(1898 - 1954)
Jendrassik completed his education at Budapest's József Technical University, then at the University of Berlin attended lectures of the famous physicists Einstein and Planck. In 1922 he obtained his diploma in mechanical engineering in Budapest. From 1927 he worked at Ganz Rt, where he helped to develop diesel engines. He designed the world famous Jendrassik engine, of which the first few pieces were made with single and double cylinders; later, the 4- and 6-cylinder four-stroke versions were developed, without compression and with mixing chamber.
Later on he was active in improving gas turbines and in order to speed up research, he established the Invention Development and Marketing Co. Ltd. in 1936. His reputation continued to grow, and he became the factory's managing director from 1942 to 1945. In recognition of his scientific work he was elected in 1943 corresponding member of the Hungarian Academy of Sciences. After the war he was not able to continue developing gas turbines. Distrust surrounded him, and therefore he did not return from one of his travels abroad. He lived in Argentina for a while, then settled in England, where he established his own workshop. The number of his inventions on record in Hungary is 77. His last invention of great importance was the pressure-compensating device.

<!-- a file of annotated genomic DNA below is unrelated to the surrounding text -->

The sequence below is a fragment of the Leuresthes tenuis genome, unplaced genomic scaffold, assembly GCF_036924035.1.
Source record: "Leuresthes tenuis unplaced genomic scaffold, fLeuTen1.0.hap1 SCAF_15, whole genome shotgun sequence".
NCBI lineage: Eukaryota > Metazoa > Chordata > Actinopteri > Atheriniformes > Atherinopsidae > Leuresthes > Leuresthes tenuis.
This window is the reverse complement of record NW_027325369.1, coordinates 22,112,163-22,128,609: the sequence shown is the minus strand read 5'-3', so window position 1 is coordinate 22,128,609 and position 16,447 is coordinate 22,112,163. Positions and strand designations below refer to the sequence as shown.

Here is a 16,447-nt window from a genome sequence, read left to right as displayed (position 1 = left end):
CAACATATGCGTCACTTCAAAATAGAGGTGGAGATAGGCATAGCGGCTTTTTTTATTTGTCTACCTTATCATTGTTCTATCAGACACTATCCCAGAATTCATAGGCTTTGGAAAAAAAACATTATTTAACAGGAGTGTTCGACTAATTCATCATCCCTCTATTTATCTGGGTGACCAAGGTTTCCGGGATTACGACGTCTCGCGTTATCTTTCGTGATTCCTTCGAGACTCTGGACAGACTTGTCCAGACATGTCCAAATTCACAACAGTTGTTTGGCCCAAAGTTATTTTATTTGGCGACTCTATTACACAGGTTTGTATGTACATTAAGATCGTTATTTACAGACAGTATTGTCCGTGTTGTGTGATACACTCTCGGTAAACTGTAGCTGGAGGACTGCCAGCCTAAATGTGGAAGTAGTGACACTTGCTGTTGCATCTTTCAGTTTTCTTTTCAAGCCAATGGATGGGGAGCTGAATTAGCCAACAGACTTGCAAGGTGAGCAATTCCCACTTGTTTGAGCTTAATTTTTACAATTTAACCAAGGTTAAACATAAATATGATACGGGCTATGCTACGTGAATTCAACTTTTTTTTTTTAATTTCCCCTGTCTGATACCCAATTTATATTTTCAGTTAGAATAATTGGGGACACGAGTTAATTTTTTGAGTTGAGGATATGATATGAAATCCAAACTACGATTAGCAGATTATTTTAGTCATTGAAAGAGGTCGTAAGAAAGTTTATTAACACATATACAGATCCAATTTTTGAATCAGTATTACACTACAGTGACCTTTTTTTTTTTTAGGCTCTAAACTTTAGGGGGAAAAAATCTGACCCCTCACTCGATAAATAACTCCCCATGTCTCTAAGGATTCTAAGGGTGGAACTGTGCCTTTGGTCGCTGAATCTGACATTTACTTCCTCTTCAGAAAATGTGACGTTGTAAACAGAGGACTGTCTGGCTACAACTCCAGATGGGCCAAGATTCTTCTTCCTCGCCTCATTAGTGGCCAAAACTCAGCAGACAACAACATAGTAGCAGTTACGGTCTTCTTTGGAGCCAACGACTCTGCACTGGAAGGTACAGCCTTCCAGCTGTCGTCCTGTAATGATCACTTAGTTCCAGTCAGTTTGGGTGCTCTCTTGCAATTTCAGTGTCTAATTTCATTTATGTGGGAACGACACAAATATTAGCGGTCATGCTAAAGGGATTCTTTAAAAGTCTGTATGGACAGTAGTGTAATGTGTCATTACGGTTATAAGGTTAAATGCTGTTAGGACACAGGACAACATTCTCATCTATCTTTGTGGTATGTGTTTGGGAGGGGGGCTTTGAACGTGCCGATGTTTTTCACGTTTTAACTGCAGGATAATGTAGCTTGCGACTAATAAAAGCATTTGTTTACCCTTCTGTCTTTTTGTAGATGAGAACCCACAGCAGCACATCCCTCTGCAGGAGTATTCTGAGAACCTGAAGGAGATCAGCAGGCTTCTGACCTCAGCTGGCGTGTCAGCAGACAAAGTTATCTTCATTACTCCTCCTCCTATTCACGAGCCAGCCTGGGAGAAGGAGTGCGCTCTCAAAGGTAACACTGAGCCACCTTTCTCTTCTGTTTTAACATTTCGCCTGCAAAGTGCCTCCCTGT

Gas turbine (1938)
The first turbine possessing its own independent combustion chamber, with low capacity (73 kW), and good efficiency (21.2%). It is an internal combustion engine, transforming the fuel's (gas) thermochemical energy first to heat, then to mechanical energy. As opposed to piston-type engines, here the working process is stationary and each phase takes place in different parts of the machine (compressor, heat exchanger, combustion chamber, turbine). There are no large reciprocating masses inside the gas turbine. Its advantage in flow-technique is that lighter engines can be made.
Jendrassik deserves credit for recognizing the future of gas turbines in flying, without which long-distance or military aircraft could not be imagined today.